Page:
A Groundbreaking Woman Rabbi Overcomes Obstacles in Her Path
By Ashlin Leen
Outside a synagogue in Israel not long ago, three star-struck girls eagerly asked Rabbi Lila Kagedan for her autograph.
Their excitement was understandable: Kagedan is the first woman to take the title of rabbi in Judaism’s Orthodox movement.
Kagedan spoke last Wednesday evening at Congregation Sons of Israel in Briarcliff Manor as part of the synagogue’s Rabbi’s Circle program, talking about her journey and struggle to become an Orthodox woman rabbi. Despite always having the desire and drive to pursue the revered title, rabbinical school for Orthodox Jewish women did not exist until recently.
“It came clear to me that were I a male growing up in my parents’ Orthodox home, I would have pursued the rabbinate, but it wasn’t possible for me,” said Kagedan, raised in an Orthodox household in Ottawa, Ont. Coming from “a family of doers” she was taught that, “if it doesn’t exist and you want it, it’s your responsibility to create it.”
As she expressed her frustration regarding the lack of leadership roles for women in Orthodox Judaism, her late father advised her to try to do something productive about it.
So Kagedan, 35, turned her attention to rigorously studying texts under his tutelage. She said he encouraged her to “arm herself with these texts” and that “knowing them intimately would be the only way to gain authority and autonomy.”
Kagedan went on to study Jewish Study and Ethics at the University of Toronto, while continuing to volunteer, teach and function as much in a rabbinical capacity as she could without ordination. However, after graduating, opportunities were closed for her.
“It was clear that there still weren’t options for me in the Orthodox rabbinate. I could only get so far in my training,” Kagedan said.
That changed in 2009 when a school named Yeshivat Maharat, a yeshiva for women in the Bronx, opened with the goal of giving Orthodox women the opportunity to be ordained.
“I felt relief that there would finally be a valid place for me to study and teach and learn and grow,” she said.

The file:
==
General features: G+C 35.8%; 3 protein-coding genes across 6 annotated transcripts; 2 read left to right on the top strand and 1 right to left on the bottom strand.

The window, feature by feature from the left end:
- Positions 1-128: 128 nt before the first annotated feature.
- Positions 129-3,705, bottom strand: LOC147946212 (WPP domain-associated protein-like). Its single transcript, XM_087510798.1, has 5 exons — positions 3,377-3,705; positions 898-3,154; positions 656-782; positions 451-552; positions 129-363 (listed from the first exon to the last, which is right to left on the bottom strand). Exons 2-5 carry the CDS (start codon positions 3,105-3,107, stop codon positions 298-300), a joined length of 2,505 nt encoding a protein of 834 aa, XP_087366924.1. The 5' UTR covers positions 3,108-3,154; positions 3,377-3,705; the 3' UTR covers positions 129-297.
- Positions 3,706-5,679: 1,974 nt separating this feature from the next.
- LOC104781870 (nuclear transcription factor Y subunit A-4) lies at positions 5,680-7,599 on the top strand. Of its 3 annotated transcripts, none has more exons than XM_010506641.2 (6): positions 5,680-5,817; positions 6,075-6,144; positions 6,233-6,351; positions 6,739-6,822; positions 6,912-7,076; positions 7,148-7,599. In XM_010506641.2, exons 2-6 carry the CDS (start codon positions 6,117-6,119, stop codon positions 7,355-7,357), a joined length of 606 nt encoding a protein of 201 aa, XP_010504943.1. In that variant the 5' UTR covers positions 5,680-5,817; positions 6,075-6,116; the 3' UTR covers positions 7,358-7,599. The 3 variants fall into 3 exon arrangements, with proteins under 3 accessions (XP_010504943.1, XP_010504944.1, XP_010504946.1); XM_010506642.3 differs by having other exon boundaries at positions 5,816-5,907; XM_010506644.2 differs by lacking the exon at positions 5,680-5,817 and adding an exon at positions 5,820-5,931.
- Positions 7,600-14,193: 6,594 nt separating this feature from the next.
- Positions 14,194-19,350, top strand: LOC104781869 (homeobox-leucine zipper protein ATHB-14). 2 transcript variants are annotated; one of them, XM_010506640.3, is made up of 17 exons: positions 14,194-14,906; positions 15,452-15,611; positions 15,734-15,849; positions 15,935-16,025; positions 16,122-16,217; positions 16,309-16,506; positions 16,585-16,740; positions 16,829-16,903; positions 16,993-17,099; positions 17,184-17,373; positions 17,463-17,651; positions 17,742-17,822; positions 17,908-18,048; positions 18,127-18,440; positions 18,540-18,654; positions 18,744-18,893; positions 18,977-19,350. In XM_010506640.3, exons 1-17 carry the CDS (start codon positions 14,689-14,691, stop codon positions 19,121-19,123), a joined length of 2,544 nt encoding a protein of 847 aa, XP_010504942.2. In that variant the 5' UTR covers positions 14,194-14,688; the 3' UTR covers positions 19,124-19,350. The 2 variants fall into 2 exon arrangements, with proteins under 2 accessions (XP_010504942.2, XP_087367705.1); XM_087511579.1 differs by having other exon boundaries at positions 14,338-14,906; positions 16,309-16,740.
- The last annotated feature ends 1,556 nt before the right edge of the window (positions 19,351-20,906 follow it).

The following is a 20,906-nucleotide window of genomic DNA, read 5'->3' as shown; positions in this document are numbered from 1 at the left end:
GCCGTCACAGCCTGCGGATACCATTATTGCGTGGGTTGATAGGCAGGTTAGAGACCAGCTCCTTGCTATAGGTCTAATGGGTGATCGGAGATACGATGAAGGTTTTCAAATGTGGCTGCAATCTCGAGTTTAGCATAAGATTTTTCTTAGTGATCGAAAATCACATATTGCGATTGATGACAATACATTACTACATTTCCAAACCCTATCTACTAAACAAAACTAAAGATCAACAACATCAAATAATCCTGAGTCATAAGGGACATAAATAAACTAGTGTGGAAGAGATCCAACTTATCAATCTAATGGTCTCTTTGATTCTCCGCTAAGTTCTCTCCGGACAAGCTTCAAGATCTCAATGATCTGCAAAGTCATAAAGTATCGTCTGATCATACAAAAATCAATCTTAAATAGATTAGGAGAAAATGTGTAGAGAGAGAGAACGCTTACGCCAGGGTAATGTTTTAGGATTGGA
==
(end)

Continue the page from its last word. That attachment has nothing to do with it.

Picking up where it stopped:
Kagedan attended and graduated in its third class in 2015. After her ordination, Kagedan chose to be the first to take the title rabbi, unlike fellow graduates who assumed titles such as “rabba” or “maharat,” which means female leader in Hebrew.
Her decision has been met with controversy and backlash. In the fall of 2015, the Rabbinical Council of America (RCA), the main professional association within the Modern Orthodox movement in the United States which oversees most Orthodox congregations, adopted a policy prohibiting the ordination or hiring of women rabbis by synagogues operating under its jurisdiction.
Kagedan is currently working as a rabbi at the historic Walnut Street Orthodox Synagogue in Chelsea, Mass., which is not under the direction of the RCA, she said.
“I create opportunity for women every way I can,” she said.
Kagedan acknowledges that her pursuit to be on equal standing with her male counterparts has been met with opposition and the need to constantly prove herself. She said she has never considered leaving Orthodox Judaism for another movement because that is how she was raised.
However, Kagedan continues to try to bring change. She hopes her position and presence will normalize women’s leadership and encourage more women to stay in the Orthodox movement.
“While Judaism is influenced by feminism and a U.S. expression of equality, it is slower moving and met with a great deal of resistance because, after all, we’re trying to reconcile a certain ancient philosophy with contemporary norms,” she said.
Kagedan’s efforts have inspired men and women. Marion Saider, who attended the talk last week, said it was important to hear Kagedan speak.
“I think she’s really groundbreaking and a role model for young women,” Saider said.
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